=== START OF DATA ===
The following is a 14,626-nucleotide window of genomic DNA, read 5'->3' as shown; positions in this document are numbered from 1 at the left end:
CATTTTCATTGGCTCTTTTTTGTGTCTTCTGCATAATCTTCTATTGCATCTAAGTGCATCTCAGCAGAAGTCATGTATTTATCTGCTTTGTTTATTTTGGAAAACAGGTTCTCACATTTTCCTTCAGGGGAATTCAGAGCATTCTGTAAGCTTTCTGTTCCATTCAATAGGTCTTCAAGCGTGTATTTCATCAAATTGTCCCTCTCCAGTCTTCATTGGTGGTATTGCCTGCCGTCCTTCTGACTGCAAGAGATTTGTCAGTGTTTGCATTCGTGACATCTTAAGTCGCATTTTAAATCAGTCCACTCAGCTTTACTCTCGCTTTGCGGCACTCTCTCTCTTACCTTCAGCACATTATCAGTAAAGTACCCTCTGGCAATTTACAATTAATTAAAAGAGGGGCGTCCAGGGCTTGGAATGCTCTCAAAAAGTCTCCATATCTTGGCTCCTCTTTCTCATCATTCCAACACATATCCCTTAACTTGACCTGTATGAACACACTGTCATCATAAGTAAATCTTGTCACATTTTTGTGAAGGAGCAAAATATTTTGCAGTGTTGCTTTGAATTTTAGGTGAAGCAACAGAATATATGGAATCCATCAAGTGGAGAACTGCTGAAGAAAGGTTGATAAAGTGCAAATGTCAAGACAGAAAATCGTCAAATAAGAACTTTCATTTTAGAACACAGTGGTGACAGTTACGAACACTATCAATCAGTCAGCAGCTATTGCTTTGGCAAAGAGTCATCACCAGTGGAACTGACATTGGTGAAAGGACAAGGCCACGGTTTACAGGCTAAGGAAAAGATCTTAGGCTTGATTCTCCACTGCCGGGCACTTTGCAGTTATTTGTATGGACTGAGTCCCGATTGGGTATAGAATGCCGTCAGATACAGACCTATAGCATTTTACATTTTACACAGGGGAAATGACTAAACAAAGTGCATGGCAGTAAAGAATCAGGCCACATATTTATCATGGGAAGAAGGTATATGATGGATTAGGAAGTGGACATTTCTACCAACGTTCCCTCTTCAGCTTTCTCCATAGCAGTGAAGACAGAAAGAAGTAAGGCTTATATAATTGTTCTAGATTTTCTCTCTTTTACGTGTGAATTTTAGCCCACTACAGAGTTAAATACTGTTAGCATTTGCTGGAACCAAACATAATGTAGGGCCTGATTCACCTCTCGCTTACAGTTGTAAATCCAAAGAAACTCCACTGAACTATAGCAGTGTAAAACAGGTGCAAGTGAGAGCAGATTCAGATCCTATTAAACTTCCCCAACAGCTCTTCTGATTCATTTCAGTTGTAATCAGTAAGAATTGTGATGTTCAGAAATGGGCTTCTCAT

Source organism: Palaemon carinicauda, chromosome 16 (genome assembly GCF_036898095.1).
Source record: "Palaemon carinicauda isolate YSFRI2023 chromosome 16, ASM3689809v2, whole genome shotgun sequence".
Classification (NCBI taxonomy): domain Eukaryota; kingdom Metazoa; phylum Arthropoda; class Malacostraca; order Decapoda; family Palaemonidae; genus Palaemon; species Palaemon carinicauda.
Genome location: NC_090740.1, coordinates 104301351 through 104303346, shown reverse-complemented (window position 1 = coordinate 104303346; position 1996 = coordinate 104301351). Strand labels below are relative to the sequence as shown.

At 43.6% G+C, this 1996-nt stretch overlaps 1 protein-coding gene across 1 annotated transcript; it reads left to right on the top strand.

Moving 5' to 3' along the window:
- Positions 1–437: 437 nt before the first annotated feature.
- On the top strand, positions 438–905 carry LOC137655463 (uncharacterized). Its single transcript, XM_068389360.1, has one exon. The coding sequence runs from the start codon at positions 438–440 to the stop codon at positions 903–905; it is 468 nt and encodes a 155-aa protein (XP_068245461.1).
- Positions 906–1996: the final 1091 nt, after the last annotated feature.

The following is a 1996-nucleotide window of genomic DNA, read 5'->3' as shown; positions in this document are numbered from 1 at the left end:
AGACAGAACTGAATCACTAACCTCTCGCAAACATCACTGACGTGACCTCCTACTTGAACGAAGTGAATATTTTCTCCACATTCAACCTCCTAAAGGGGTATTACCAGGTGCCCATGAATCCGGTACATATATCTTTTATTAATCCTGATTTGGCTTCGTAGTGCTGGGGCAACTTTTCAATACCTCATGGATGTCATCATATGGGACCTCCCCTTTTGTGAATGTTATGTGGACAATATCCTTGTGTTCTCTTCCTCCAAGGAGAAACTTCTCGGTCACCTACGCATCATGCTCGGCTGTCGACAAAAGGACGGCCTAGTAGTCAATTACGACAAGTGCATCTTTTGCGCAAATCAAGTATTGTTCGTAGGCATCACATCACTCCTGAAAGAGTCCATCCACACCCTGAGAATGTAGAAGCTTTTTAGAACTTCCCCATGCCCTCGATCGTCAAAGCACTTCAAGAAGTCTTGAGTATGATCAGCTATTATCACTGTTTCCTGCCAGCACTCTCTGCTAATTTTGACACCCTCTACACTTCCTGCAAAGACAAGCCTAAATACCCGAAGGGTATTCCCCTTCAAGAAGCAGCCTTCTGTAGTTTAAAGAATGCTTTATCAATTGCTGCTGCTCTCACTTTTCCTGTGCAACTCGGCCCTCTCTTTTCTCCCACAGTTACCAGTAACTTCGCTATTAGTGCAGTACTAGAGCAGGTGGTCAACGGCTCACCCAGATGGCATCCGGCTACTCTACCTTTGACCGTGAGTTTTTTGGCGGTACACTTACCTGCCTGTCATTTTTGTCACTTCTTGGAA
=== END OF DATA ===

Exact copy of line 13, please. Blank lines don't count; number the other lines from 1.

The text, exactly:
AGACAGAACTGAATCACTAACCTCTCGCAAACATCACTGACGTGACCTCCTACTTGAACGAAGTGAATATTTTCTCCACATTCAACCTCCTAAAGGGGTATTACCAGGTGCCCATGAATCCGGTACATATATCTTTTATTAATCCTGATTTGGCTTCGTAGTGCTGGGGCAACTTTTCAATACCTCATGGATGTCATCATATGGGACCTCCCCTTTTGTGAATGTTATGTGGACAATATCCTTGTGTTCTCTTCCTCCAAGGAGAAACTTCTCGGTCACCTACGCATCATGCTCGGCTGTCGACAAAAGGACGGCCTAGTAGTCAATTACGACAAGTGCATCTTTTGCGCAAATCAAGTATTGTTCGTAGGCATCACATCACTCCTGAAAGAGTCCATCCACACCCTGAGAATGTAGAAGCTTTTTAGAACTTCCCCATGCCCTCGATCGTCAAAGCACTTCAAGAAGTCTTGAGTATGATCAGCTATTATCACTGTTTCCTGCCAGCACTCTCTGCTAATTTTGACACCCTCTACACTTCCTGCAAAGACAAGCCTAAATACCCGAAGGGTATTCCCCTTCAAGAAGCAGCCTTCTGTAGTTTAAAGAATGCTTTATCAATTGCTGCTGCTCTCACTTTTCCTGTGCAACTCGGCCCTCTCTTTTCTCCCACAGTTACCAGTAACTTCGCTATTAGTGCAGTACTAGAGCAGGTGGTCAACGGCTCACCCAGATGGCATCCGGCTACTCTACCTTTGACCGTGAGTTTTTTGGCGGTACACTTACCTGCCTGTCATTTTTGTCACTTCTTGGAA